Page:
Even though at time overwhelming, the port, which is managed by SGTD, is still delivering to Ethiopia. Nevertheless, Djibouti’s government has now focused on the expansion of its port services to boost the economy and take a leading role in the region’s trade and logistics activities.
According to port officials, they are planning to expand their port services for other landlocked countries in the region mainly to South Sudan, Rwanda, and Burundi.
It is to be recalled that SGTD took over the administration of the port from DP World.
DP World previously managed the Doraleh Container Terminal with a minority share. But the Dubai based firm and the Government of Djibouti interned into a disagreement resulting in the unexpected cancellation of the contract.
DP World consequently took the Djibouti government to the London Court of International Arbitration, which ruled last August that the contract was valid and binding.
Despite the dispute with DP, which remains unsolved as of yet, the Djiboutian government is confident that the fast progress in Ethio-Djibouti ties, the commencement of its modern port facility as well as the recently inaugurated industrial facility [Free Zone Authority (DPFZA)] will soon realize the effort to achieve Economic Integration in Horn.
For decades, trade with Ethiopia’s land-locked but fast-growing economy has been conducted through Djibouti’s ports. But a peace deal between Ethiopia and Eritrea, concluded in July this year reopened the trade route through the Eritrean port of Massawa, once the most bustling port on the Red Sea.
If and when that happens, analysts say Djibouti stands to lose much of the USD one billion it earns annually from exports and imports passing through its ports.
The CEO of Djibouti’s new Doraleh Multi-purpose Port, nevertheless, disagrees. “Djibouti wants to be a preferred port of entry for Ethiopia on basis of its good service,” he responded to The Reporters queries.
He downplayed any fear regarding the possible partial shift of Ethiopia to Eritrean ports. According to him, these developments would not be viewed as a threat for Djibouti – the bulk of whose income is generated from its port services.
“It is not a risk; we see it as an opportunity,” Wahib Daher Aden, CEO of Djibouti’s new Doraleh Multi-purpose Port said while reacting to the questions. He further pointed out that his country would rather focus on exerting its capacity to be more competent and more efficient service provider with its flagship project –Doraleh Port – which is equipped with a state of the art infrastructure including four giant cranes.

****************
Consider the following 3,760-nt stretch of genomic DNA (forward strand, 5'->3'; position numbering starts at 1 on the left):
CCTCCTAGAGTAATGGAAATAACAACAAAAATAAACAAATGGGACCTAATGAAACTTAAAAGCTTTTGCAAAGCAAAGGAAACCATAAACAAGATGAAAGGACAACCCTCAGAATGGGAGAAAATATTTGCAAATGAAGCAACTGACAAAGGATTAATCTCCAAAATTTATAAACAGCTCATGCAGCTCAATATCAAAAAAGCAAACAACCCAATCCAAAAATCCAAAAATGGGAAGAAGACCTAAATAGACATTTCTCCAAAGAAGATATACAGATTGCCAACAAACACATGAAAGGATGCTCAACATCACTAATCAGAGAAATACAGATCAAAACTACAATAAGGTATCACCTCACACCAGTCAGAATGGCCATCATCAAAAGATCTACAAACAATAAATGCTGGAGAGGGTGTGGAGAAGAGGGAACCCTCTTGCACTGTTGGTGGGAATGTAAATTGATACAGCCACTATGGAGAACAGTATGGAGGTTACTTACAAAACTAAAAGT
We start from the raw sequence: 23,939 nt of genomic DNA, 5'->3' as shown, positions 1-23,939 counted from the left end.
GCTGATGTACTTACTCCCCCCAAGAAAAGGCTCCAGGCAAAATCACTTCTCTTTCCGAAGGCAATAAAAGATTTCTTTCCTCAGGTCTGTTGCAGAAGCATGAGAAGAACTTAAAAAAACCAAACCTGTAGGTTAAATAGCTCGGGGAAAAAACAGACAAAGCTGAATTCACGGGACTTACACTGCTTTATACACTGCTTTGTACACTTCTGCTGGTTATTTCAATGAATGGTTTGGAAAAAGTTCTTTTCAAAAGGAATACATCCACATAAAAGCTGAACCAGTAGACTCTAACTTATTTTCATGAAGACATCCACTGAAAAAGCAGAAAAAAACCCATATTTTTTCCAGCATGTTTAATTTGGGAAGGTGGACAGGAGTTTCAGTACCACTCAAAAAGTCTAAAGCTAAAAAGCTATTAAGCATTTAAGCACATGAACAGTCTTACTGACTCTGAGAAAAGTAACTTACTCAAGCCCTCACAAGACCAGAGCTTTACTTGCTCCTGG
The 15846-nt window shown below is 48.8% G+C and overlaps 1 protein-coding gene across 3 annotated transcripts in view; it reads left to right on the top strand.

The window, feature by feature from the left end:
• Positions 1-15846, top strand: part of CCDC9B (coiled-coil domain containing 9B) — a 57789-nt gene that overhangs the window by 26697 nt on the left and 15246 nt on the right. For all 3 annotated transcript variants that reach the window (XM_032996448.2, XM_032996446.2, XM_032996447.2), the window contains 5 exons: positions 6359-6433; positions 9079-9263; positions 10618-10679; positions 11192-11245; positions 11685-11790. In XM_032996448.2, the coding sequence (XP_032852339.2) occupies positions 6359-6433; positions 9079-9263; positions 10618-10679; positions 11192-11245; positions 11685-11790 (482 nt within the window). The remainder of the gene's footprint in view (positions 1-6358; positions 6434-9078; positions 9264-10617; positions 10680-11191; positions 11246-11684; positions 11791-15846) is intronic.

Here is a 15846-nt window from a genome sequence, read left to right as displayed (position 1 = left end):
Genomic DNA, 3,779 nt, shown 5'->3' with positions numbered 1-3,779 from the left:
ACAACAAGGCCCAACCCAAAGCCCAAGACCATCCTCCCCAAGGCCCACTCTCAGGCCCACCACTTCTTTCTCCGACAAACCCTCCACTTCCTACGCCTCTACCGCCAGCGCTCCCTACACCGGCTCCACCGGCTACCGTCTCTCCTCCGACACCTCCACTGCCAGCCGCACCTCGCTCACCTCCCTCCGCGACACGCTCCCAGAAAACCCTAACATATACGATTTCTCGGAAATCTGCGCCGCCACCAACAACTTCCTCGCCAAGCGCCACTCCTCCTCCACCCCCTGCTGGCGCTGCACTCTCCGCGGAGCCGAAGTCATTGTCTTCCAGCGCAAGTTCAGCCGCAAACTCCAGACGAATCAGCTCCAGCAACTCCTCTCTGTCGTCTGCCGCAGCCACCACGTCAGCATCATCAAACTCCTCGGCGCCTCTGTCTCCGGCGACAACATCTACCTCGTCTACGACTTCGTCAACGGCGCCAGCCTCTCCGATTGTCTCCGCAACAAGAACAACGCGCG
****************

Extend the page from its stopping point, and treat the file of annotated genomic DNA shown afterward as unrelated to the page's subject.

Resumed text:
“We want to be selected for our services,” he said adding, “The new Port was be able to handle 5 million tons during 2018,” a performance he described as “very good for a starting year.” We can now manage cargo more safely and cheaply,” he said.
Two nations, single destination
Djibouti’s ambition of economic expansion and regional economic integration is not limited only to infrastructure development. They are also looking for alternative means to diversify the economy to the Tourism Sector which has not been developed well until now.
According to the National Tourism Office of Djibouti, following the commencement of Ethio-Djibouti railway transport, and the growing number of middle-class Ethiopians; the country is targeting its neighbor to the west both to boost tourism flow and market the two nations as a single tourist destination.
“We have seen a steady increase of tourists from Ethiopia over the past two years. But that is not enough. We are working to increase the number of tourists from Ethiopia. We will open our office in Addis Ababa next month to provide information about the tourist attractions of Djibouti to Ethiopians,” said Osman Abdi Mohamed, CEO of National Tourism Office of Djibouti.
Similarly, Dawaleh also supports the Head of the tourism office’s assertion.
“Since the railway between the two countries has started operations, it makes it easy and affordable for Ethiopians to spend their holidays with families enjoying the Red Sea coasts in Djibouti, “according to Djiboutian Chamber president.
Ethiopia and Djibouti are connected via road, railway, and electricity. Ethiopia has also been providing water to Djibouti over the past few years. Further binding them together, the two countries have also signed an agreement in 2016 which will enable Djiboutian to be treated like Ethiopians and vice versa, according to Dawaleh.